The Mandarins : Ch’ing Dynasty hat knobs of mandarin officials
To the outsider, the very word “mandarin” suggests someone from old China’s ruling class. In a sense, this is true, but only partly. The mandarin was nothing more or less than a civil servant, an employee of the state, who earned his title – in China, kwan, or, public character -and earned his
post by passing a series of examinations, frequently as many as seven. Each dynasty had its own mandarin ranks, but for purposes of simplicity there can be said to have been nine: three each drawn from the lower, the middle, and the upper classes.
Outwardly, mandarins were distinguished by a cap with a special button, a robe with the insignia of their rank embroidered on the breast and back, and a girdle clasp. Military mandarins wore insignia denoting animals, real or imaginary. A mandarin of the civil as opposed to the military service might display a Manchurian crane or pheasant. The highest mandarins were the custodians of Chinese culture, and had to pass a series of seven examinations to attain the highest rank. Their intellectual and artistic accomplishments were likely to include excellence in calligraphy, the ability to recite learned books from memory and to create extemporaneous poetry. Such powerful minds earned great respect, which, in turn, ensured monetary success as well as considerable status in the community. One Chinese scholar, T. C. Lai, has written that “people in dynastic China aspired to be mandarins more fervently than people now aspire to be millionaires.” The mandarins of the higher ranks were expected to lead lives of great probity. They were never assigned to the province from whence they came. they were prohibited from marriage and owning property, nor could they serve for more than three years in any one province. The birth of the Republic of China under Dr. Sun Yat-sen marked the death of the mandarin orders. Ling Chu-Ch’uan was one of the last to take the examinations; and, because of his great years, he was certainly one of the few remaining men to survive a class and a China which are no more. There was much to be desired in China’s examination system: Many categories were not allowed to take the examinations including women, and many of the exam questions were irrelevant to a China confronted with the modernization of the West; but at least it was a system which valued knowledge and learning and scholarship.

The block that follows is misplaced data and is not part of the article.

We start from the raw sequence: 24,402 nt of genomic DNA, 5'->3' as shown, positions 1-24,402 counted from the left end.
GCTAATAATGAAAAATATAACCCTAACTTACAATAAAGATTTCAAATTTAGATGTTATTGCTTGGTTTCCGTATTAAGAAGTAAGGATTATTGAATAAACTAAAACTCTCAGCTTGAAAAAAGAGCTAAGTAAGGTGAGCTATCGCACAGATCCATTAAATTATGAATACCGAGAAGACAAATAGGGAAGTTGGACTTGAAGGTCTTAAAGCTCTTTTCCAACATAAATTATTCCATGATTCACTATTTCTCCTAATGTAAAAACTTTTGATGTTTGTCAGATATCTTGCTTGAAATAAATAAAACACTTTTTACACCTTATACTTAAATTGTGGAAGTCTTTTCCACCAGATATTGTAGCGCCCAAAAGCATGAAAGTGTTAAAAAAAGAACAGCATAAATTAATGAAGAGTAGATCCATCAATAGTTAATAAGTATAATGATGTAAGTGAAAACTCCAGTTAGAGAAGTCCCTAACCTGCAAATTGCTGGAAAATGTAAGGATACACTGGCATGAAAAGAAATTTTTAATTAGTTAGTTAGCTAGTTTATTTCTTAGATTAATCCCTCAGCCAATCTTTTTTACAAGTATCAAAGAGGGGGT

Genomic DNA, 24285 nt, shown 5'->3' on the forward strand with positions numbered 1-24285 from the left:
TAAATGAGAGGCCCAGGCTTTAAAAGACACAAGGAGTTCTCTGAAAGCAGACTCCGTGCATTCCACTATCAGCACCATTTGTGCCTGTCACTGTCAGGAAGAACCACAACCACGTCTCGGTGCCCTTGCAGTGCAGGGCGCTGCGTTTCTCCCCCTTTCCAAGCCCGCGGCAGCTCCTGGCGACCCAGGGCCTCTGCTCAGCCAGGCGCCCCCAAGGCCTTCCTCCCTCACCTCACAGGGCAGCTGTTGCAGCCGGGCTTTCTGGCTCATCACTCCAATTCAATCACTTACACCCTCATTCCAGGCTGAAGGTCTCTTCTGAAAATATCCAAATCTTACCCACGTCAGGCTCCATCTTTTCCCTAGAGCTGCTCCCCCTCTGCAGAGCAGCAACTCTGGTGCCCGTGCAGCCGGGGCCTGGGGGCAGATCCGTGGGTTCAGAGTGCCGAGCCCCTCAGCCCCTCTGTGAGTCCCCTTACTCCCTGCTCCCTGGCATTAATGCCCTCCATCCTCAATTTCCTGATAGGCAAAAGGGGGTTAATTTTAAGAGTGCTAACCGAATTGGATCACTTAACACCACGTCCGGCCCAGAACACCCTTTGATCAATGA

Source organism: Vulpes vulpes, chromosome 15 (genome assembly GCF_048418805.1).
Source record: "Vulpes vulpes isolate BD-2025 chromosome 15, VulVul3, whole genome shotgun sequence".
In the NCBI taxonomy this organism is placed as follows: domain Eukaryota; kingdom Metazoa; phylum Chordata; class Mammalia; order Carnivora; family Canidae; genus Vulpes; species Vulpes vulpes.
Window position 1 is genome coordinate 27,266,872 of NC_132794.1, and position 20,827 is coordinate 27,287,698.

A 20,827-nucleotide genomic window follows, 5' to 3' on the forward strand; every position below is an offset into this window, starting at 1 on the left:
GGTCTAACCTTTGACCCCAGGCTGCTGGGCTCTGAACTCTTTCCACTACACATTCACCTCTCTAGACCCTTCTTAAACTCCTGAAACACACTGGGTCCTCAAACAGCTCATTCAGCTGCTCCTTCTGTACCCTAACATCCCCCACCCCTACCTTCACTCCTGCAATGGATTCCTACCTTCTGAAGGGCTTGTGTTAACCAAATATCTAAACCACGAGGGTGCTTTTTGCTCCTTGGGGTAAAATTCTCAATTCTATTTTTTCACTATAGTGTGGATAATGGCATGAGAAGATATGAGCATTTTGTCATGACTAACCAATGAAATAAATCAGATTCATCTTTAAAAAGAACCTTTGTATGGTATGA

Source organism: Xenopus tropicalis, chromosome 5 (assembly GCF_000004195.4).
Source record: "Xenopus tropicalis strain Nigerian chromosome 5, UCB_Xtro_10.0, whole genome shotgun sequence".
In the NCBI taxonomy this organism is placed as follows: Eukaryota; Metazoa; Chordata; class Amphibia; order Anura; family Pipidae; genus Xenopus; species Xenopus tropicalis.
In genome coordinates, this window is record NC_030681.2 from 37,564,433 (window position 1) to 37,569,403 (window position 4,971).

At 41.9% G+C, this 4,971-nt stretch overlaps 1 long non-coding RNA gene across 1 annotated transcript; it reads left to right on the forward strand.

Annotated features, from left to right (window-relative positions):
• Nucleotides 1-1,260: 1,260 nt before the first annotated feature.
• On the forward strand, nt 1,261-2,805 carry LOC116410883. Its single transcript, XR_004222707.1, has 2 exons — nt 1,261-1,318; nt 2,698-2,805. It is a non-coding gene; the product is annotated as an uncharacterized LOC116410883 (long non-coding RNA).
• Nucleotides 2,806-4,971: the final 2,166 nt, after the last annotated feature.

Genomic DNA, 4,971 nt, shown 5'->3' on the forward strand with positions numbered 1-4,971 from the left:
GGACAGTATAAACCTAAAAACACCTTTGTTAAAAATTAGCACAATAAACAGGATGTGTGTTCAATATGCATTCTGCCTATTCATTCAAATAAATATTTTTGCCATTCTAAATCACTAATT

ICCR Notes :
ICCR recommends that the presentation of full Manchu Court Robes for the State government of Manchuria and formal Mandarin ‘top hats’ to Manchurian Courtiers with parallels for Han officials’ hat in Han majority states, upon retirement of PRC officials. When the local Manchurian Royal Courts are reinstated as per the ICCR vision for the Imperium Sinensis, the same should be presented upon appointment to the relevant posts.
Reintroducing the Orders of the Royal Manchurian Court (vassal to the Imperial Court of Ying III)
The orders shown above were last issued by the then Manchu Emperor in the late 1800s are the first modern orders to appear China. To show solidarity with the PRC and loyalty to the neo-Imperial movement Court of Emperor Ying III, the descendants various orders of the Manchurian era whose original holders have now passed on are being invited to attend a Monarchist’s meeting at the Royal Manchurian Palace. HM the King of Manchuria is applying for permission from the PRC to use the Manchurian Changchun Palace Grounds for this revival initiative, where all Imperial
Grade Orders and regalia will be reissued as Royal Grade Orders with accompanying Royal Grade regalia. Any individuals who have directly inherited and are in possession of the Manchu citations and regalia of the 1800s are requested to communicate with ICCR.
Detailed updates on Royal Manchurian Orders (subordinate to the Imperial Orders and the Dragon Throne at the Forbidden City) will be posted as new photos are sourced.